New U.S. "HIV/AIDS Atlas" Shows Graphic Representation of HIV Rates by County
June 22, 2009
"If we think of the AIDS pandemic as a global wildfire, the way that you fight wildfires is to identify the hot spots," says Michael Weinstein, President of the AIDS Healthcare Foundation. The U.S. now has an exciting way to quickly identify those HIV hot spots: a brand-new online " HIV/AIDS Atlas" created by the National Minority Quality Forum.
The atlas promises to provide HIV advocates and policymakers with a powerful new tool in their efforts to fight HIV/AIDS in the areas of the U.S. that are most in need of services. It shows a vivid, graphic representation of HIV or AIDS rates by county in all 50 states, Washington, D.C., Puerto Rico and the U.S. Virgin Islands. The Atlas reports information for more than 90 percent of U.S. counties.
"For the first time, communities can know their collective status and work to improve early diagnosis and routine testing efforts wherever it is needed most," said Dana Van Gorder, executive director of Project Inform, a San Francisco-based HIV advocacy organization, in a statement earlier this week.
The map was developed by the National Minority Quality Forum, an organization that has previously mapped diseases such as diabetes and heart disease in a similar fashion. The map offers options for viewing HIV or AIDS cases in a given area, both overall and broken down by gender, age or ethnicity.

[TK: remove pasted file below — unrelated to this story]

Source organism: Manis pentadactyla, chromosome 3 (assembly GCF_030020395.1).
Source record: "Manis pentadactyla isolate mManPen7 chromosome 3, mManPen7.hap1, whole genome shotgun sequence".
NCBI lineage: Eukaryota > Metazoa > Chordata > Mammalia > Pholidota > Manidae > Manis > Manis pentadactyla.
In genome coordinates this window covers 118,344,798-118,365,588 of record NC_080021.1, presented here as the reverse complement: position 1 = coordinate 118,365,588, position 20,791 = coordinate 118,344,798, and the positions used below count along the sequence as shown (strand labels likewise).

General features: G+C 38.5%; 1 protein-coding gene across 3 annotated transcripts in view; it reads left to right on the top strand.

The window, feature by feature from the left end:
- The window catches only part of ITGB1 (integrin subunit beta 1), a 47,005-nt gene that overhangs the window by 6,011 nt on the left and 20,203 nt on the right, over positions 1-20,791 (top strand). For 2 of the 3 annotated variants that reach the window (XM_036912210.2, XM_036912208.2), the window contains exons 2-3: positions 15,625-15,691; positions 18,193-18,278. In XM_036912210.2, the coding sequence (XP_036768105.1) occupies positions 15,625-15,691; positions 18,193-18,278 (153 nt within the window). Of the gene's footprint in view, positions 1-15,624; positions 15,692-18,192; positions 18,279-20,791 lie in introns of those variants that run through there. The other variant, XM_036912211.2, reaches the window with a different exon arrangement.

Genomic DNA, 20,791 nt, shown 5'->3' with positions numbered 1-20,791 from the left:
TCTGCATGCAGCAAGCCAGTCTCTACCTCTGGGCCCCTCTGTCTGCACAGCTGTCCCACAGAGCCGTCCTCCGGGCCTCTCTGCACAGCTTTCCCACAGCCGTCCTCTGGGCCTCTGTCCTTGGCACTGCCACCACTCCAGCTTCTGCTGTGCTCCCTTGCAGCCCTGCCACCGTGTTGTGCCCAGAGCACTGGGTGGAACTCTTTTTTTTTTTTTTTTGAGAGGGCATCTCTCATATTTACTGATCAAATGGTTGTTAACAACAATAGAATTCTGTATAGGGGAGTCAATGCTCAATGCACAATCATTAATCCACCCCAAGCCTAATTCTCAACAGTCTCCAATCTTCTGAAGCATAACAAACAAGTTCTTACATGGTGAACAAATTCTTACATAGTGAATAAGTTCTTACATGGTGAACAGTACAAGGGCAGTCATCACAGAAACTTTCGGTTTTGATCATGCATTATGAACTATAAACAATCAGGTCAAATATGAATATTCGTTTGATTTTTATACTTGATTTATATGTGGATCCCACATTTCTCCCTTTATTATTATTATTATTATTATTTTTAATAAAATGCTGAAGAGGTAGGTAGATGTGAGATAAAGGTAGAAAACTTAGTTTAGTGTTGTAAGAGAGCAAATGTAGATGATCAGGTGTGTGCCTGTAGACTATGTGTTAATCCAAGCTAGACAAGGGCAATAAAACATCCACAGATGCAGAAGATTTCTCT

The map is color coded, with dark green areas representing the lowest reported HIV/AIDS prevalence and dark red "hot spots" representing the highest reported rates. The data in the map are not new -- the numbers were reported by each state in 2006 and cross-checked with data from the U.S. Centers for Disease Control and Prevention -- but the graphic aspect of the map provides a potent reminder that pockets of the country could be better reached with HIV services.
Among the hardest hit areas in the U.S., according to the new map, are the "usual suspects" of high HIV prevalence: dense urban areas such as San Francisco County and the counties that comprise New York City. However, the map provides starker evidence than ever before of a fact that HIV advocates in the U.S. South have been trying to draw attention to for a while: The HIV epidemic is raging in many southern states.
According to the map, of the 48 U.S. counties with the highest rates of non-AIDS HIV cases, 25 were located in Georgia. A visitor who clicks the "AIDS Cases" view on the map will see that Georgia, Florida, South Carolina and Virginia are heavily represented, showing high prevalence rates for advanced HIV (i.e., AIDS) diagnoses.
Maneuvering across the "virtual nation" with this new map can take some getting used to. A brief, informative how-to video is available on the map page to help viewers get started and get the most out of this resource. As an added bonus for activists, clicking on an area of the national map will generate a pop-up bubble with contact information for the U.S. Representative in that district, so advocates can waste no time contacting these individuals to demand that more services be brought to the "red counties" in the country's continuing HIV epidemic.
To learn more about this unique tool, browse through this FAQ.
This article was provided by TheBody.com.
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